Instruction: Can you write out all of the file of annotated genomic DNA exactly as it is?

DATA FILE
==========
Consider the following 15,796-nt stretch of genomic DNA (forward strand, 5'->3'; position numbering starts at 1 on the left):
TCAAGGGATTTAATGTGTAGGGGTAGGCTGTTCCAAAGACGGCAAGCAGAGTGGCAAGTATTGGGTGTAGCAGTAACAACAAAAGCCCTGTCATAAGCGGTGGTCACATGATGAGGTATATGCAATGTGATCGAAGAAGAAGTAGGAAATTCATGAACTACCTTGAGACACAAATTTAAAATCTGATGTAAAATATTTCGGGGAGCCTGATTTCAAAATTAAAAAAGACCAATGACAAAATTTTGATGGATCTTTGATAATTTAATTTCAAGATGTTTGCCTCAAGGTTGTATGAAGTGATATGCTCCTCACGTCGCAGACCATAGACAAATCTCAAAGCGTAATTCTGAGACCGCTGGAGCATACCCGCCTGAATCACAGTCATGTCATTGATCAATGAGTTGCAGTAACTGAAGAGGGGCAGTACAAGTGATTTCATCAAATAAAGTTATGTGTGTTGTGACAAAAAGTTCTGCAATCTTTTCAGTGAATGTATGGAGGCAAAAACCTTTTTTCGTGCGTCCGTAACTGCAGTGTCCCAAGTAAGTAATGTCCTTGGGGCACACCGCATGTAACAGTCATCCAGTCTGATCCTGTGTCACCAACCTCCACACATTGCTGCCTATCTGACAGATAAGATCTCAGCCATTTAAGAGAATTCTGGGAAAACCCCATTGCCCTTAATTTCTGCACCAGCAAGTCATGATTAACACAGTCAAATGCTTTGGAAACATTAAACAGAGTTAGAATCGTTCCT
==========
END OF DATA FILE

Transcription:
Consider the following 15,796-nt stretch of genomic DNA (forward strand, 5'->3'; position numbering starts at 1 on the left):
TCAAGGGATTTAATGTGTAGGGGTAGGCTGTTCCAAAGACGGCAAGCAGAGTGGCAAGTATTGGGTGTAGCAGTAACAACAAAAGCCCTGTCATAAGCGGTGGTCACATGATGAGGTATATGCAATGTGATCGAAGAAGAAGTAGGAAATTCATGAACTACCTTGAGACACAAATTTAAAATCTGATGTAAAATATTTCGGGGAGCCTGATTTCAAAATTAAAAAAGACCAATGACAAAATTTTGATGGATCTTTGATAATTTAATTTCAAGATGTTTGCCTCAAGGTTGTATGAAGTGATATGCTCCTCACGTCGCAGACCATAGACAAATCTCAAAGCGTAATTCTGAGACCGCTGGAGCATACCCGCCTGAATCACAGTCATGTCATTGATCAATGAGTTGCAGTAACTGAAGAGGGGCAGTACAAGTGATTTCATCAAATAAAGTTATGTGTGTTGTGACAAAAAGTTCTGCAATCTTTTCAGTGAATGTATGGAGGCAAAAACCTTTTTTCGTGCGTCCGTAACTGCAGTGTCCCAAGTAAGTAATGTCCTTGGGGCACACCGCATGTAACAGTCATCCAGTCTGATCCTGTGTCACCAACCTCCACACATTGCTGCCTATCTGACAGATAAGATCTCAGCCATTTAAGAGAATTCTGGGAAAACCCCATTGCCCTTAATTTCTGCACCAGCAAGTCATGATTAACACAGTCAAATGCTTTGGAAACATTAAACAGAGTTAGAATCGTTCCT